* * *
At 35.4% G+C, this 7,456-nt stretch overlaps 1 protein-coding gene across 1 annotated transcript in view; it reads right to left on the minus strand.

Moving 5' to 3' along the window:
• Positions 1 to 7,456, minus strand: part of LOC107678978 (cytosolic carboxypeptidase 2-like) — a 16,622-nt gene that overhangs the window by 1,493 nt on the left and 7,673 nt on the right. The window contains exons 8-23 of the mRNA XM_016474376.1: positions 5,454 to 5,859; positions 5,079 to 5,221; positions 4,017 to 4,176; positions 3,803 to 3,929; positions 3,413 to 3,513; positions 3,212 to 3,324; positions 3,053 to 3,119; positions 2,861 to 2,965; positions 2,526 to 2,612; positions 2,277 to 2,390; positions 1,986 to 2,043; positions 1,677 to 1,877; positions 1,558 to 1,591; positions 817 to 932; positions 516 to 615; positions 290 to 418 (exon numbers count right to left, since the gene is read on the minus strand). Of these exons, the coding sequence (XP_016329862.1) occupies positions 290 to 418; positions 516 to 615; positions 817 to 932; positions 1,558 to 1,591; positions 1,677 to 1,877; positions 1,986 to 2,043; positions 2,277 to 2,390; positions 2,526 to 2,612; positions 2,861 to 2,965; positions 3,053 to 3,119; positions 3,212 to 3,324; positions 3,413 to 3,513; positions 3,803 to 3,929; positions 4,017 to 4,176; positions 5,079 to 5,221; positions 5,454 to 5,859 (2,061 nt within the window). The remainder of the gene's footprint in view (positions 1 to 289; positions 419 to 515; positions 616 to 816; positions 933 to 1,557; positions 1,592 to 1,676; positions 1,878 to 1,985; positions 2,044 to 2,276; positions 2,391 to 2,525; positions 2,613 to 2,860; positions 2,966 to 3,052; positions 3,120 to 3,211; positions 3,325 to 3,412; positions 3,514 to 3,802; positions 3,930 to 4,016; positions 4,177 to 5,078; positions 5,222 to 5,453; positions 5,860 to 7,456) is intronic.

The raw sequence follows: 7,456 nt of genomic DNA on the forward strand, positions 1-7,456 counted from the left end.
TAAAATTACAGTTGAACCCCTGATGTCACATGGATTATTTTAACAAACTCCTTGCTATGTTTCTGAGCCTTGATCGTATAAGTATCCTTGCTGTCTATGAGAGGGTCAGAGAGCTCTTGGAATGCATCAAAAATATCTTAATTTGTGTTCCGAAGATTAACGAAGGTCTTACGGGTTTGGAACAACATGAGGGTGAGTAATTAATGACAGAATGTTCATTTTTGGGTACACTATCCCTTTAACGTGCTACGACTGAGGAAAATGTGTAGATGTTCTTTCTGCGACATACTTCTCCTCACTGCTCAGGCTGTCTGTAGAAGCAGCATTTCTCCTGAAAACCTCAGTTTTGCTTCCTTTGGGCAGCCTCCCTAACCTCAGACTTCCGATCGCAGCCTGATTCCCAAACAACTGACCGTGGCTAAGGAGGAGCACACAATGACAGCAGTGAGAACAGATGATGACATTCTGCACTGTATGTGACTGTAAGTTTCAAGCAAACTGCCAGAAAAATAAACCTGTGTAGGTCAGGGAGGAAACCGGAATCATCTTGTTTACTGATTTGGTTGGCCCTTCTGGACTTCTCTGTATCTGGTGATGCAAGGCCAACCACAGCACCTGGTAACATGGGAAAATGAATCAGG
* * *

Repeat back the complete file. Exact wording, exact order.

At 35.4% G+C, this 7,456-nt stretch overlaps 1 protein-coding gene across 1 annotated transcript in view; it reads right to left on the minus strand.

Moving 5' to 3' along the window:
• Positions 1 to 7,456, minus strand: part of LOC107678978 (cytosolic carboxypeptidase 2-like) — a 16,622-nt gene that overhangs the window by 1,493 nt on the left and 7,673 nt on the right. The window contains exons 8-23 of the mRNA XM_016474376.1: positions 5,454 to 5,859; positions 5,079 to 5,221; positions 4,017 to 4,176; positions 3,803 to 3,929; positions 3,413 to 3,513; positions 3,212 to 3,324; positions 3,053 to 3,119; positions 2,861 to 2,965; positions 2,526 to 2,612; positions 2,277 to 2,390; positions 1,986 to 2,043; positions 1,677 to 1,877; positions 1,558 to 1,591; positions 817 to 932; positions 516 to 615; positions 290 to 418 (exon numbers count right to left, since the gene is read on the minus strand). Of these exons, the coding sequence (XP_016329862.1) occupies positions 290 to 418; positions 516 to 615; positions 817 to 932; positions 1,558 to 1,591; positions 1,677 to 1,877; positions 1,986 to 2,043; positions 2,277 to 2,390; positions 2,526 to 2,612; positions 2,861 to 2,965; positions 3,053 to 3,119; positions 3,212 to 3,324; positions 3,413 to 3,513; positions 3,803 to 3,929; positions 4,017 to 4,176; positions 5,079 to 5,221; positions 5,454 to 5,859 (2,061 nt within the window). The remainder of the gene's footprint in view (positions 1 to 289; positions 419 to 515; positions 616 to 816; positions 933 to 1,557; positions 1,592 to 1,676; positions 1,878 to 1,985; positions 2,044 to 2,276; positions 2,391 to 2,525; positions 2,613 to 2,860; positions 2,966 to 3,052; positions 3,120 to 3,211; positions 3,325 to 3,412; positions 3,514 to 3,802; positions 3,930 to 4,016; positions 4,177 to 5,078; positions 5,222 to 5,453; positions 5,860 to 7,456) is intronic.

The raw sequence follows: 7,456 nt of genomic DNA on the forward strand, positions 1-7,456 counted from the left end.
TAAAATTACAGTTGAACCCCTGATGTCACATGGATTATTTTAACAAACTCCTTGCTATGTTTCTGAGCCTTGATCGTATAAGTATCCTTGCTGTCTATGAGAGGGTCAGAGAGCTCTTGGAATGCATCAAAAATATCTTAATTTGTGTTCCGAAGATTAACGAAGGTCTTACGGGTTTGGAACAACATGAGGGTGAGTAATTAATGACAGAATGTTCATTTTTGGGTACACTATCCCTTTAACGTGCTACGACTGAGGAAAATGTGTAGATGTTCTTTCTGCGACATACTTCTCCTCACTGCTCAGGCTGTCTGTAGAAGCAGCATTTCTCCTGAAAACCTCAGTTTTGCTTCCTTTGGGCAGCCTCCCTAACCTCAGACTTCCGATCGCAGCCTGATTCCCAAACAACTGACCGTGGCTAAGGAGGAGCACACAATGACAGCAGTGAGAACAGATGATGACATTCTGCACTGTATGTGACTGTAAGTTTCAAGCAAACTGCCAGAAAAATAAACCTGTGTAGGTCAGGGAGGAAACCGGAATCATCTTGTTTACTGATTTGGTTGGCCCTTCTGGACTTCTCTGTATCTGGTGATGCAAGGCCAACCACAGCACCTGGTAACATGGGAAAATGAATCAGG